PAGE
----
The interaction of coherent radiation with matter has been and remains one of the major themes of modern physics. The conventional quantum theory of the laser and its realization in experimental physics and technology is but the most obvious example of such interactions in nonrelativistic systems. One of the active horizons of laser physics continues to be the drive toward producing efficient sources of coherent radiation at ever shorter wavelengths. Indeed the drive to shorter wavelengths has led to the extension of the physics of such interactions to relativistic systems, most notable the free-electron laser (FEL).
The FEL represents one of the few areas of overlap between the physics of relativistic beams and conventional laser theory; between accelerator and laser technology. A second area of overalp has been the use of lasers as one of the means to reduce the emittance to ion beams in low-energy storage rings. In recent experiments in Heidelberg and Aarhus accelerator physicists have produced ion beams with unprecedented, ultra-low longitudinal energy spread. One goal of this work has been to produce space-charge-dominated beams with a high degree of order: i.e. a crystalline structure. Such beams have not yet been produced. At the same time the same techniques have been used by researchers in quantum optics to produce atomic and ionic systems at extremely low temperatures and with a very high degree of order. Both complex crystalline structures and Bose condensates have been seen in the laboratory.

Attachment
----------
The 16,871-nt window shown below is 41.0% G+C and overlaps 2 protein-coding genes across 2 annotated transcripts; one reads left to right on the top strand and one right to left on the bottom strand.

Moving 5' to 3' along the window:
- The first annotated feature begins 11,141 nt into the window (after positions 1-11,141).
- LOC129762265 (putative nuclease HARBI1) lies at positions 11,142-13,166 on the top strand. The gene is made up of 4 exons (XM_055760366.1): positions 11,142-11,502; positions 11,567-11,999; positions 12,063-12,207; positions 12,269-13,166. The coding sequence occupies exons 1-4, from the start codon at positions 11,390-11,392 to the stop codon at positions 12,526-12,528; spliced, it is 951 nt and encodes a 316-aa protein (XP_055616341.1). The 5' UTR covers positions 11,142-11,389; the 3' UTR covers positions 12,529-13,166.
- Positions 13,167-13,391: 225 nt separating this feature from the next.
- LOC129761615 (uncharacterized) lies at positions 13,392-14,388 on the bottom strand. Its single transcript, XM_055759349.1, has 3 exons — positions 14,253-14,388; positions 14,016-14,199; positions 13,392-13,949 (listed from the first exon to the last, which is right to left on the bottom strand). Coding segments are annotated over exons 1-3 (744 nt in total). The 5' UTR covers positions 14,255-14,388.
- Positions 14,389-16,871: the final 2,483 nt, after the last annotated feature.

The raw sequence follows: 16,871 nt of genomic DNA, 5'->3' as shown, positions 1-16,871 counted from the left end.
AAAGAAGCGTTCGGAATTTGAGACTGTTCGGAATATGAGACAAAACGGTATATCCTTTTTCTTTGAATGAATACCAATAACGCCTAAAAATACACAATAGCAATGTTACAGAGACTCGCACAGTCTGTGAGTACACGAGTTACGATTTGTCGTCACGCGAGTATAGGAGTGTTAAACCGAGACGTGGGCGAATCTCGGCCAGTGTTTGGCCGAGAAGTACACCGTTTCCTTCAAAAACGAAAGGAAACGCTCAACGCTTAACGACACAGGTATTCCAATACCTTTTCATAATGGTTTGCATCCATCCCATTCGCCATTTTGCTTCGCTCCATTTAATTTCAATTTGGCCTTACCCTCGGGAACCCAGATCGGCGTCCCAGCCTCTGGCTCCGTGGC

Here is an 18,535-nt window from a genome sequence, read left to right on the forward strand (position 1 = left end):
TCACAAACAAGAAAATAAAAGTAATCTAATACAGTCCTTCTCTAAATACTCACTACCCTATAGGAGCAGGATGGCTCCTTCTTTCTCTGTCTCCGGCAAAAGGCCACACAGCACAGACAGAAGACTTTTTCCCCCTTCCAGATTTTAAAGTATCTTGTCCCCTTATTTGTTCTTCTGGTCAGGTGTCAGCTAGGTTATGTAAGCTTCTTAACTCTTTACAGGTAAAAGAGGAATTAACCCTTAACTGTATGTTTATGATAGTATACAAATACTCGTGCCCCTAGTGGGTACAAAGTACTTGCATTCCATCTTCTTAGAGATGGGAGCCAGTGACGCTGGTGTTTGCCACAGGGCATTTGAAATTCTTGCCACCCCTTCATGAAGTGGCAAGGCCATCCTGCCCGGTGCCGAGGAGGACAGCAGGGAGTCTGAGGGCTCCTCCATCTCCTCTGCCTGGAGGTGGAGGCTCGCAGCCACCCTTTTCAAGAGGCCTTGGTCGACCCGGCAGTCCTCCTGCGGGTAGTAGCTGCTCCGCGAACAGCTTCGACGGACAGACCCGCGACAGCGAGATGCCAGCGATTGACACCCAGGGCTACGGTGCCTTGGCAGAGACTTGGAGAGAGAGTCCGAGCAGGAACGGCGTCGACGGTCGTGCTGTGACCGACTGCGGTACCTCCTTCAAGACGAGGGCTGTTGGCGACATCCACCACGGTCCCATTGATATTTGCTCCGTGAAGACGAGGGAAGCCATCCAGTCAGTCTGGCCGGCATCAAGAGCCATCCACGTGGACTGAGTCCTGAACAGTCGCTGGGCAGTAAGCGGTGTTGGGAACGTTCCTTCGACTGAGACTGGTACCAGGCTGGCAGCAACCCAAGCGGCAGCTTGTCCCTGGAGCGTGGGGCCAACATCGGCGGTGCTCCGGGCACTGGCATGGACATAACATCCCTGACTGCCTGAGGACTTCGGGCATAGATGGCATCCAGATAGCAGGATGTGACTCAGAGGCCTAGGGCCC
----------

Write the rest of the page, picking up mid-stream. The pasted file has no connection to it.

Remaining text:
Despite the similarity of both the underlying physics and even the techniques used in the atomic systems and in the relativistc systems, the communication between the research communities pursuing these areas has been minimal. To the end of enhancing this cross-fertilization in the youngest members of our research community we organized the CXXXI Course of the Enrico Fermi School, bringing together as instructors prominent researchers in both areas. The topics of the lectures ranged from the fundamentals of laser trapping and cooling of atoms to free-electron lasers and to the characteristics of storage rings in which ion beams can be confined. Particular attention has been given to recent theory and experimental effects devoted to investigate the relation between FEL physics and recoil-induced gain in two-level systems. We sought for a balance of theory and experiment, emphasizing the fundamental aspects so as to provide a firm basis for further research by the students.
The intellectual atmosphere of the school was greatly enhanced by the beauties of the Villa Monastero in Varenna and the excellent organizational and administrative support provided by the Italian Physical Society. On behalf of all the lecturers and students we wish to express our deepest appreciation to SIF for its support and encouragement. We owe a particular note of thanks to the secretarial staff and to E. Mazzi for her total and generous commitment to the school.
A. Aspect, W. Barletta and R. Bonifacio